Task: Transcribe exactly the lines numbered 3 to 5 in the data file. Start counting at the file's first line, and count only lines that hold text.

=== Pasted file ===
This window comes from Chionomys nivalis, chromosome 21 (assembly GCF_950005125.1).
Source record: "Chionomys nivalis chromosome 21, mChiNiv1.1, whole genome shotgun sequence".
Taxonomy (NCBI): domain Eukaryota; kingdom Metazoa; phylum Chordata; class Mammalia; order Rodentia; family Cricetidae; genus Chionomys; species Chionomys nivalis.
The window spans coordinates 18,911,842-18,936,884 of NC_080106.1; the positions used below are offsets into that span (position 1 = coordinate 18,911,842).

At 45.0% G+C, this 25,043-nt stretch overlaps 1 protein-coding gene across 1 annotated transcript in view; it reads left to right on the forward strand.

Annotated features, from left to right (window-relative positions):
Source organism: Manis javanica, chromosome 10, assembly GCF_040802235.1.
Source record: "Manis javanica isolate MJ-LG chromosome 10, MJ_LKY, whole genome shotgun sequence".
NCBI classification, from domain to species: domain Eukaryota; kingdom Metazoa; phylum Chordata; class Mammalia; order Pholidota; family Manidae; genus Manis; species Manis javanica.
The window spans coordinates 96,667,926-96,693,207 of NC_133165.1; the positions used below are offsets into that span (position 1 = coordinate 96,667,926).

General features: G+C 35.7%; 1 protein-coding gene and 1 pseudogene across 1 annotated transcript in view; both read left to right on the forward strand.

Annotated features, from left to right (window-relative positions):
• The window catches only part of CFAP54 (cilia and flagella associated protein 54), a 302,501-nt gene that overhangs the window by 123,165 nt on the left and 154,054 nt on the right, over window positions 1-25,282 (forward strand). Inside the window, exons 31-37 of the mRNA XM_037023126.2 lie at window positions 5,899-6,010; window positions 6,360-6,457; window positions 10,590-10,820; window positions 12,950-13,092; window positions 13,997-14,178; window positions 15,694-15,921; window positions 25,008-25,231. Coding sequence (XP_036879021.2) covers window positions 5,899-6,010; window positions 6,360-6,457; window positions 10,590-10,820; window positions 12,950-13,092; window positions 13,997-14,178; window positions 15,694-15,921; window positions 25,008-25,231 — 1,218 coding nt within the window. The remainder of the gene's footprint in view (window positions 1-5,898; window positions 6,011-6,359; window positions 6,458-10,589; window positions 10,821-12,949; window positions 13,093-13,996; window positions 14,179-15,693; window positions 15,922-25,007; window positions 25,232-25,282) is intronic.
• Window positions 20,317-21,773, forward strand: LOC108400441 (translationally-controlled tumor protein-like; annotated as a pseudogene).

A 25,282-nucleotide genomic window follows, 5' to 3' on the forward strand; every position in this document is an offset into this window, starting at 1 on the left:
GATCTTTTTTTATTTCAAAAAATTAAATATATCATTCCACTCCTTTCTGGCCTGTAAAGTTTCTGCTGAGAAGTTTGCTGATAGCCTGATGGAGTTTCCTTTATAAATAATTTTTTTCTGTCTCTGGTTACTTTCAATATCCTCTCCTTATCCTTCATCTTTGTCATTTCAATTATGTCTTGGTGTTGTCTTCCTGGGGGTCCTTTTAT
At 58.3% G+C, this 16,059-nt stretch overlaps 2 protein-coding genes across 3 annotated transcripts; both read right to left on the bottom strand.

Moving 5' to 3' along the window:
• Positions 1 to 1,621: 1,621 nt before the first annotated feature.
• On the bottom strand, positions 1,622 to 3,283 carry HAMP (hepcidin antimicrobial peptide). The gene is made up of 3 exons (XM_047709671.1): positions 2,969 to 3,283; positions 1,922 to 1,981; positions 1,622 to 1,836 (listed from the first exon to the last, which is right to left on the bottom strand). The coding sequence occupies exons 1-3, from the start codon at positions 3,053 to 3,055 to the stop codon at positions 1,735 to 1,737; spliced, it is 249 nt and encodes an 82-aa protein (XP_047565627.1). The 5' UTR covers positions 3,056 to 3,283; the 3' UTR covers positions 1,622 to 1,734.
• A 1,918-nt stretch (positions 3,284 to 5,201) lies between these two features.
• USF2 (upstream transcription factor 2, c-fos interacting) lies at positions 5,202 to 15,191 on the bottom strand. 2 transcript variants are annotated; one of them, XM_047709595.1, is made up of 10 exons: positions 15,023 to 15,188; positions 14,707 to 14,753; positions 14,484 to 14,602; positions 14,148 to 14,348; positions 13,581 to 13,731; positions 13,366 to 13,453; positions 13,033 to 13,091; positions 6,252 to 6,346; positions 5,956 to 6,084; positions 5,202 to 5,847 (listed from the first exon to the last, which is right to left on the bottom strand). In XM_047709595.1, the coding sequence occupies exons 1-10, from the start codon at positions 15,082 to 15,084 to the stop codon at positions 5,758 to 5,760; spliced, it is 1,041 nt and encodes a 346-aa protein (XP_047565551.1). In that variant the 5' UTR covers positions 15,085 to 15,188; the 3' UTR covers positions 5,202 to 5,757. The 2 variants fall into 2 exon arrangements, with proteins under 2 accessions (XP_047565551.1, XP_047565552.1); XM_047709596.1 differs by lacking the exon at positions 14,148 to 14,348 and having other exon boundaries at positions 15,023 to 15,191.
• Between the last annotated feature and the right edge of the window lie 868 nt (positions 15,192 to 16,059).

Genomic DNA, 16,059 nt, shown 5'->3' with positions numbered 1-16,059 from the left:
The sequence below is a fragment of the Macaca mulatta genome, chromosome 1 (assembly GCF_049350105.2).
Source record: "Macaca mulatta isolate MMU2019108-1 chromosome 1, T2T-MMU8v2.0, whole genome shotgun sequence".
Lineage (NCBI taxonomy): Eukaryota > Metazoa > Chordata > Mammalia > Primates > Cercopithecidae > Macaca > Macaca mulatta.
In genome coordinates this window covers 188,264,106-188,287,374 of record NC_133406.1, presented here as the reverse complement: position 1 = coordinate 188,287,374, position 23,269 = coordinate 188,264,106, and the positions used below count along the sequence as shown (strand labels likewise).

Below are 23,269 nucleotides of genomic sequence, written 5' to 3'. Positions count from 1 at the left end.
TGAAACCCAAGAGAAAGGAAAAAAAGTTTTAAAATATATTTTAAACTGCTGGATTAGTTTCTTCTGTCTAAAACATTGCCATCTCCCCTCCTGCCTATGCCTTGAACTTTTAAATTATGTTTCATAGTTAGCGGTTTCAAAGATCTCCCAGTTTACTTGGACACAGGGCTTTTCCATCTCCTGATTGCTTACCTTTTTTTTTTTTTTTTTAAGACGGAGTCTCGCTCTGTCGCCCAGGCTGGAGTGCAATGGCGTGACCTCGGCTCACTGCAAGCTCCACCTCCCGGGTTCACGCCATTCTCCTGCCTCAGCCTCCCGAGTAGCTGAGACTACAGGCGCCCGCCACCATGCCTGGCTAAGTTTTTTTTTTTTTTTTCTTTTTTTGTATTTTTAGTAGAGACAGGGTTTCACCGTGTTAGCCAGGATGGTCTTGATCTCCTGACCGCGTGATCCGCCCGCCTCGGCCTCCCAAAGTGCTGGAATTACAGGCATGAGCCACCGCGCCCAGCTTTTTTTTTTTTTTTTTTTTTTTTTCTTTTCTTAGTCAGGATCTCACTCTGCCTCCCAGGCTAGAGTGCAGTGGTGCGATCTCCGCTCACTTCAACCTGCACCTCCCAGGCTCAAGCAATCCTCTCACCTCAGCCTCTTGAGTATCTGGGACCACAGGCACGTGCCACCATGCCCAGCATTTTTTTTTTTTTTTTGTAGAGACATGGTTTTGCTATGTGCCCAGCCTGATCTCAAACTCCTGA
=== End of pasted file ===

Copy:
Taxonomy (NCBI): domain Eukaryota; kingdom Metazoa; phylum Chordata; class Mammalia; order Rodentia; family Cricetidae; genus Chionomys; species Chionomys nivalis.
The window spans coordinates 18,911,842-18,936,884 of NC_080106.1; the positions used below are offsets into that span (position 1 = coordinate 18,911,842).

At 45.0% G+C, this 25,043-nt stretch overlaps 1 protein-coding gene across 1 annotated transcript in view; it reads left to right on the forward strand.